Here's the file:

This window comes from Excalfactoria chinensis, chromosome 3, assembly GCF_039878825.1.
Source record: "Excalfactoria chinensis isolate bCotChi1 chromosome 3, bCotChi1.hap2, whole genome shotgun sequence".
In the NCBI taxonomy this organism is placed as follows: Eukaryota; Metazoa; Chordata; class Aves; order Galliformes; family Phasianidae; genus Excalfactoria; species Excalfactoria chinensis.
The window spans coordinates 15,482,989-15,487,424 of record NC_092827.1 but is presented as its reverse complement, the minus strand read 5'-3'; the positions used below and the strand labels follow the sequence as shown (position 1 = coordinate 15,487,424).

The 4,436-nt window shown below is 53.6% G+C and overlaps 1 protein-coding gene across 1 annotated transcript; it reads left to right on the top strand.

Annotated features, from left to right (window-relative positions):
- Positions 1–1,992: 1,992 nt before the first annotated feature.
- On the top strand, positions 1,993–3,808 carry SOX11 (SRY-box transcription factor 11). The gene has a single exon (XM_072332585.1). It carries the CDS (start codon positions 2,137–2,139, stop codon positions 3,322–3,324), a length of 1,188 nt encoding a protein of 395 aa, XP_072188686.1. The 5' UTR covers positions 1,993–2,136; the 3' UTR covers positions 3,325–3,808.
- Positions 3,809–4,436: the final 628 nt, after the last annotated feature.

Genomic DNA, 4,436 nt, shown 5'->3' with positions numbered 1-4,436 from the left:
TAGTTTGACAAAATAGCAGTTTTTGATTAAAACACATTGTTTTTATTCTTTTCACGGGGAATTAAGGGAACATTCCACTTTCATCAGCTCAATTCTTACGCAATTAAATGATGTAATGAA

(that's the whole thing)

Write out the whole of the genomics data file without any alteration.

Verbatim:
This window comes from Excalfactoria chinensis, chromosome 3, assembly GCF_039878825.1.
Source record: "Excalfactoria chinensis isolate bCotChi1 chromosome 3, bCotChi1.hap2, whole genome shotgun sequence".
In the NCBI taxonomy this organism is placed as follows: Eukaryota; Metazoa; Chordata; class Aves; order Galliformes; family Phasianidae; genus Excalfactoria; species Excalfactoria chinensis.
The window spans coordinates 15,482,989-15,487,424 of record NC_092827.1 but is presented as its reverse complement, the minus strand read 5'-3'; the positions used below and the strand labels follow the sequence as shown (position 1 = coordinate 15,487,424).

The 4,436-nt window shown below is 53.6% G+C and overlaps 1 protein-coding gene across 1 annotated transcript; it reads left to right on the top strand.

Annotated features, from left to right (window-relative positions):
- Positions 1–1,992: 1,992 nt before the first annotated feature.
- On the top strand, positions 1,993–3,808 carry SOX11 (SRY-box transcription factor 11). The gene has a single exon (XM_072332585.1). It carries the CDS (start codon positions 2,137–2,139, stop codon positions 3,322–3,324), a length of 1,188 nt encoding a protein of 395 aa, XP_072188686.1. The 5' UTR covers positions 1,993–2,136; the 3' UTR covers positions 3,325–3,808.
- Positions 3,809–4,436: the final 628 nt, after the last annotated feature.

Genomic DNA, 4,436 nt, shown 5'->3' with positions numbered 1-4,436 from the left:
TAGTTTGACAAAATAGCAGTTTTTGATTAAAACACATTGTTTTTATTCTTTTCACGGGGAATTAAGGGAACATTCCACTTTCATCAGCTCAATTCTTACGCAATTAAATGATGTAATGAA